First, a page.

Butler County Times Gazette
Advice on keeping your vehicles in good condition, saving on gas and more.
Don't let return charges on your leased car put a dent in your wallet
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Advice from GateHouse News Service on keeping your vehicles in good condition, saving on gas and tips from national auto columnist Junior Damato. Ready your car for the seasons, get advice for your teen drivers, and get the scoop on new, concept and ...
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Advice from GateHouse News Service on keeping your vehicles in good condition, saving on gas and tips from national auto columnist Junior Damato. Ready your car for the seasons, get advice for your teen drivers, and get the scoop on new, concept and upcoming makes and models.
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ARA leasing
The allure of a new car and low monthly payment options draw many people to lease a car, even though they could face serious fines and extra charges when they return the vehicle at the end of the lease term. If you're leasing a car, however, you can take steps to avoid getting dinged by lease return charges.
Oct. 31, 2012 12:01 a.m.



 



The allure of a new car and low monthly payment options draw many people to lease a car, even though they could face serious fines and extra charges when they return the vehicle at the end of the lease term. If you're leasing a car, however, you can take steps to avoid getting dinged by lease return charges.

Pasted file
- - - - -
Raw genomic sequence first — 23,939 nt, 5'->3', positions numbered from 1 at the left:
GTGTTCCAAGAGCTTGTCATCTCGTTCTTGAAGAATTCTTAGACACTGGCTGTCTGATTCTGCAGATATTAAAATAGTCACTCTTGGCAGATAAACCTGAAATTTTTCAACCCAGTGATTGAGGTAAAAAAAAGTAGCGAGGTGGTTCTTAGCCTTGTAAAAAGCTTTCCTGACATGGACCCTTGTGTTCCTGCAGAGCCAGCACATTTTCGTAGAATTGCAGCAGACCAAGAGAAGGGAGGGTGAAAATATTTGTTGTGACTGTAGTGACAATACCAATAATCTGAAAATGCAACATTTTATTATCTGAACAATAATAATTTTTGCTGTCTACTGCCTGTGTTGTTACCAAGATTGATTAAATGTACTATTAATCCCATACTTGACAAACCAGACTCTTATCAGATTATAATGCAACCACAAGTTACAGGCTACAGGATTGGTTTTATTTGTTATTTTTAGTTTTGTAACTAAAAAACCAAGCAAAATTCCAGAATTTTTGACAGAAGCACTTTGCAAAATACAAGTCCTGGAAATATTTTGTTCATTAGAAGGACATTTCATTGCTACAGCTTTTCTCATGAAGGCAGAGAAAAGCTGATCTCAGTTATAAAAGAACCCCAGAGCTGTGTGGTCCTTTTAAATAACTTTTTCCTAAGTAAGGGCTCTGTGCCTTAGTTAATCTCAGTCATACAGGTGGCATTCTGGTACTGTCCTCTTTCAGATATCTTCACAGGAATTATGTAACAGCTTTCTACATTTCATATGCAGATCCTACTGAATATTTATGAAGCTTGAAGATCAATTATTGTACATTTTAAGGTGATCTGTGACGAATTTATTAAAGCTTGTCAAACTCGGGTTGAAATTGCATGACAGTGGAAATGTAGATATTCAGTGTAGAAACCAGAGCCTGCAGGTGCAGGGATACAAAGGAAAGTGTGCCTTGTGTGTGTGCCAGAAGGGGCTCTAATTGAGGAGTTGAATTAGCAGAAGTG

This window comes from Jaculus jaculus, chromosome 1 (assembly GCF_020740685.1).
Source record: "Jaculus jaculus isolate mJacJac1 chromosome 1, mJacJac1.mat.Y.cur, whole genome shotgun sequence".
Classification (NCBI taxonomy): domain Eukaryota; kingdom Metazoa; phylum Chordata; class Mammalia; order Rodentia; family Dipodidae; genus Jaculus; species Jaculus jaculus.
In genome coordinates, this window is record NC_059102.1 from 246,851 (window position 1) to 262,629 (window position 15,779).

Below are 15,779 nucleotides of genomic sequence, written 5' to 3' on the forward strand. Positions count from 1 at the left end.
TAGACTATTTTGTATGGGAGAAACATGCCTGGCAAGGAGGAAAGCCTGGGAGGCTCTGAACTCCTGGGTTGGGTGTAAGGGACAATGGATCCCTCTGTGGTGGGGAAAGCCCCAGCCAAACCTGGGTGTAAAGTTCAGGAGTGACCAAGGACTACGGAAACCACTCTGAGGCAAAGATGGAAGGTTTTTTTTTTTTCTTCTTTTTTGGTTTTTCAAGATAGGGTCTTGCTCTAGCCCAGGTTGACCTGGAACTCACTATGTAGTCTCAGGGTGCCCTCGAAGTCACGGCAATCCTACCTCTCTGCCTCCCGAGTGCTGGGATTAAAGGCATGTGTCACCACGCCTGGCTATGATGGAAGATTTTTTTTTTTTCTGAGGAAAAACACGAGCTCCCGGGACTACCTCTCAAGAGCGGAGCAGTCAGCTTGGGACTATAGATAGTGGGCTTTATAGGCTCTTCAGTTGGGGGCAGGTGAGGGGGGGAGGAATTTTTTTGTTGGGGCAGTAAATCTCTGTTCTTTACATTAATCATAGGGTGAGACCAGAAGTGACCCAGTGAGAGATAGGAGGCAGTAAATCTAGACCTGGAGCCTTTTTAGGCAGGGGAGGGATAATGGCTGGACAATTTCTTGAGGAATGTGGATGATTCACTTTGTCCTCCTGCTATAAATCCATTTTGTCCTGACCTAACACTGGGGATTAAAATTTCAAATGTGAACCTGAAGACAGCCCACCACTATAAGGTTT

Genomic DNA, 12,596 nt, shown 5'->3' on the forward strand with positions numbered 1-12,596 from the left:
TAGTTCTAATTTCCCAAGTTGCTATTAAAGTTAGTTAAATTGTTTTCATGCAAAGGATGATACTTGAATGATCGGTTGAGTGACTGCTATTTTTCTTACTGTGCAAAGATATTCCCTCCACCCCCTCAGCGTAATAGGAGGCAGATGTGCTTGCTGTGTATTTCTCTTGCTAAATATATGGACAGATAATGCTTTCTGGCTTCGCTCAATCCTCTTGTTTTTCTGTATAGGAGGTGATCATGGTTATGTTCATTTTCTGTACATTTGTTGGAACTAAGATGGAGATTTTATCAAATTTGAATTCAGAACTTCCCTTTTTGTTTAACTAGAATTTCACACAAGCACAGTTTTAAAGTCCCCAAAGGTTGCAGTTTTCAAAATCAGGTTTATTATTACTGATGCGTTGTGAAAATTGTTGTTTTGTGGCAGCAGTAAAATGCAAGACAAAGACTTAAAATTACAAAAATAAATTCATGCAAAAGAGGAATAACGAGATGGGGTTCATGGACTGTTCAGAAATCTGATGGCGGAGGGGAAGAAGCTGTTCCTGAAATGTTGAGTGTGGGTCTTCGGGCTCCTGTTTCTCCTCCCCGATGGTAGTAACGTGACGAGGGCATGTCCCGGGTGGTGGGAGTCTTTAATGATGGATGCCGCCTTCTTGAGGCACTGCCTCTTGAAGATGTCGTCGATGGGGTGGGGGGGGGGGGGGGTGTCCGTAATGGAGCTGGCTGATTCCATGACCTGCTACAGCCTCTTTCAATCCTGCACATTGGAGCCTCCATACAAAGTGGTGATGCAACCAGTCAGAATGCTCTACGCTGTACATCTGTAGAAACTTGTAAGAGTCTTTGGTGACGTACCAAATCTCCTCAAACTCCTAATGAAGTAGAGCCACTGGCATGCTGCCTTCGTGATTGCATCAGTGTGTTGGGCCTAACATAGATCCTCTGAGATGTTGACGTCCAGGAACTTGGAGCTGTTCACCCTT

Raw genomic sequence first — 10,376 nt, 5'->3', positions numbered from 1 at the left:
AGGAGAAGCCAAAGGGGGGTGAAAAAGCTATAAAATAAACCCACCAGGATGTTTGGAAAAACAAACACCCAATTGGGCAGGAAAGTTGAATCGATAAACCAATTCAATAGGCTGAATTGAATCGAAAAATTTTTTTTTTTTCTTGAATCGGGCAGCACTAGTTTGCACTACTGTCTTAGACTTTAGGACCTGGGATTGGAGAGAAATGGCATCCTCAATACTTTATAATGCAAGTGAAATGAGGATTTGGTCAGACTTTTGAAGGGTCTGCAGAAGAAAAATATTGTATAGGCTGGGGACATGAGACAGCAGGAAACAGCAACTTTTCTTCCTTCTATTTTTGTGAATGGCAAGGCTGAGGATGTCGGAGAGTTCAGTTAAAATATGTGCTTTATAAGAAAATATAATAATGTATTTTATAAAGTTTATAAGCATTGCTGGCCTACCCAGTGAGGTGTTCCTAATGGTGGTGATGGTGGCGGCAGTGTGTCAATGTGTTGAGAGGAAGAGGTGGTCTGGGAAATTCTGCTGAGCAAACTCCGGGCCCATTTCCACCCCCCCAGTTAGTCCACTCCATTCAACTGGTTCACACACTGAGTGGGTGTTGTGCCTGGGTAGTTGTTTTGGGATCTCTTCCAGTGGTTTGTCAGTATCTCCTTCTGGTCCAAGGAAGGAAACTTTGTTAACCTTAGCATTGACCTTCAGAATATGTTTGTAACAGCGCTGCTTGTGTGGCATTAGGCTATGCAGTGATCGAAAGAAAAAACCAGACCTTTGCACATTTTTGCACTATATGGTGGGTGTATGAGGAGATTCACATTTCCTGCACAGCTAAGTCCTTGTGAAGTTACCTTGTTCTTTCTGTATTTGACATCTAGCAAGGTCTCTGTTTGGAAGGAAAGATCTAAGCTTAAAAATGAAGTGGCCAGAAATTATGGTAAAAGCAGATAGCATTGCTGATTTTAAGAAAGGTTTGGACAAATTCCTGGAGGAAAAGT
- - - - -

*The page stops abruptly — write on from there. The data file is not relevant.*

- Sweat the small stuff: Just about every vehicle on the road has some scratches, nicks, chips and dents. Inevitably, doors get dinged and bumpers scuffed. And even if the blemishes on your leased car are small, don't think the dealership won't notice. Even small flaws can quickly rust and grow into large headaches, so fixing the problem as soon as possible is always the best solution. Fortunately, you can avoid marked-up repair costs by using touch-up paint.



- Tire check: Like a pair of shoes, constant use will cause tires to wear down quickly. Tires are often one of the first places a dealer will look when inspecting a vehicle, and besides being a safety concern, bald or damaged tires can cost you big when your lease is up. Tires with less than one-eighth of an inch of tread need to be replaced before the dealership's inspection.



- It's in the details: Before you hand over the keys for inspection, make an effort to get the vehicle looking and working exactly as it did when you drove it off the lot. Check that all features, including the sound system, keyless entry, windows and any other components, work properly and that all extras, from luggage racks to the spare tire cover, are accounted for. Though these extras may seem insignificant compared to the vehicle itself, the leasing company will check every single aspect of the vehicle when you return it.

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